People’s brains are broken. Maybe broken isn’t even the right word. Broken implies they can be repaired. I no longer believe the modern human brain riddled with COVID fear porn has any hope for repair. It seems more appropriate to say people’s brains have been kidnapped and replaced by a mechanism that might look and function somewhat like a human brain, but it’s been hacked and rewired to perceive COVID as the greatest existential threat of our time.
On April 11, 2020, as nationwide lockdowns were implemented, I wrote this: “I fear that when we attempt to restart America’s engine in the aftermath of COVID, there will be a clear fraction in the very nature of our reality. There will be a distinct divide in the way people live and interact with each other and in “reality” depending on their political persuasions—and their stomach for risk.”
I can’t think of a better, more frightening, sickening, atrocious image of our fractured and deranged reality than what we’re seeing in the footage of the cowards parading around as Uvalde police officers in the Robb Elementary school hallway as a shooter slaughtered children—uninterrupted.
The footage of these officers standing idly by for more than an hour is disturbing in and of itself. Even with the children’s screams edited out—the casual, flippant attitude of these men is hard to comprehend. Their lack of action seems exceptionally cruel and selfish. What were they waiting for? How did all of those men do nothing?
The video alone is haunting. The police arrive, armored-up, behind shields, guns drawn, and yet they just stand there as the gunman goes about his terror.
There seems to be little urgency, aside from when the officers run away from the gunman. The body language as they wait is perhaps most telling. There are moments in the video where it seems so nonchalant, you might think they are in a training video.
But there is one specific image that strikes at the very core of modern society’s existential break over COVID.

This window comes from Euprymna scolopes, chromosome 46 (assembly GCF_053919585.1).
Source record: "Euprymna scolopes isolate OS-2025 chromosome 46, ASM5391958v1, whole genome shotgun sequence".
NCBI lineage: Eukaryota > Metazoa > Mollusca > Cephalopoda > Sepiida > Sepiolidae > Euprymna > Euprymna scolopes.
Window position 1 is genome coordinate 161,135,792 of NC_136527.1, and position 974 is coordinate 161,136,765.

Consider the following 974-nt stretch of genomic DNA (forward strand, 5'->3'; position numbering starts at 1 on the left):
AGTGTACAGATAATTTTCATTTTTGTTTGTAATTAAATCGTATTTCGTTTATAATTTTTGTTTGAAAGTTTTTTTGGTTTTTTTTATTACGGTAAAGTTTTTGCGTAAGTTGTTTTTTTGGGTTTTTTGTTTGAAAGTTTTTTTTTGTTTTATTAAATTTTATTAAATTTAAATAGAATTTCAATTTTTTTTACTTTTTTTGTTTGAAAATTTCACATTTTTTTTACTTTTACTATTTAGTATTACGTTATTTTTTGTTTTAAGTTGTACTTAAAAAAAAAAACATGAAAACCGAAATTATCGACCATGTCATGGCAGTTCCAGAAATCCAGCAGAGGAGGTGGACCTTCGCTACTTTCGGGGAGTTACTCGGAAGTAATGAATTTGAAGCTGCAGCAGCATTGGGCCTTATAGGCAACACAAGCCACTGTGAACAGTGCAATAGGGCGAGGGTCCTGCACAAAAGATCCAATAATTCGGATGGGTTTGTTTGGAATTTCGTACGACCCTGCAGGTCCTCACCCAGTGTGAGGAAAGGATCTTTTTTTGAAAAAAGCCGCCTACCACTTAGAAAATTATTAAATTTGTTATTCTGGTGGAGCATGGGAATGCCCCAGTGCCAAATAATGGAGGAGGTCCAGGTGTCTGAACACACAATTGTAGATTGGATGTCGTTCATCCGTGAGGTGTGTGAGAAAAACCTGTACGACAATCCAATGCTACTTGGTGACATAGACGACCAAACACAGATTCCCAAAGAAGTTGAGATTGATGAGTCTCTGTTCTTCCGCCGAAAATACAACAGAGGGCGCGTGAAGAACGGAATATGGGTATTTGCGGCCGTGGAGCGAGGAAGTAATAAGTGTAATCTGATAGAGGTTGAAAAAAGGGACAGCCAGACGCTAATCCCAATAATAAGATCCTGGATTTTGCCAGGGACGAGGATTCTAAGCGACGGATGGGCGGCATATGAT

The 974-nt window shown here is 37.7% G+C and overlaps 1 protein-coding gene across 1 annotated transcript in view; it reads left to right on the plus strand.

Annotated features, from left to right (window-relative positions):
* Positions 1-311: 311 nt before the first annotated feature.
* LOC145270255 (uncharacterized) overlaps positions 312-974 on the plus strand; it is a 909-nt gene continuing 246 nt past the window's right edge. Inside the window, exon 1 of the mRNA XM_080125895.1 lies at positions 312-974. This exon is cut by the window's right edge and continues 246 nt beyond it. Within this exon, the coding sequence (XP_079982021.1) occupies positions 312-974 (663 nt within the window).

A man dressed in a Sheriff’s bullet proof vest and helmet sees a dispenser of hand sanitizer fastened to the wall—and takes a moment to sanitize his hands. Chaos and murder all around, and yet he sees it fitting to make sure his hands are literally and metaphorically clean.
Some have argued that perhaps he is a medic. Others say maybe it was to help have a better grip of a gun. I don’t buy any of that for a second. (Also, a medic would most likely have on latex gloves…)
We have grown accustomed to seeing hand sanitizer in nearly every establishment. The officer could just be acting out of pure muscle reflex — he sees the sanitizer and he uses it. Maybe it’s second nature. I have a hard time believing that anyone could even think of something as banal as hand sanitizer in the midst of a butchery like the one we have read about in Uvalde.
What I see in this image is the effectiveness of the COVID propaganda. I see a man who is a victim of over two years of conditioning.
I see a sad display of selfishness and incompetence.
So many of our politicians and their cronies in corporate media have worked tirelessly to instill this level of fear in people that here we have an image that shows the consequences: the nebulous threat of COVID outweighs the tangible maniac slaughtering children with a rifle down the hall.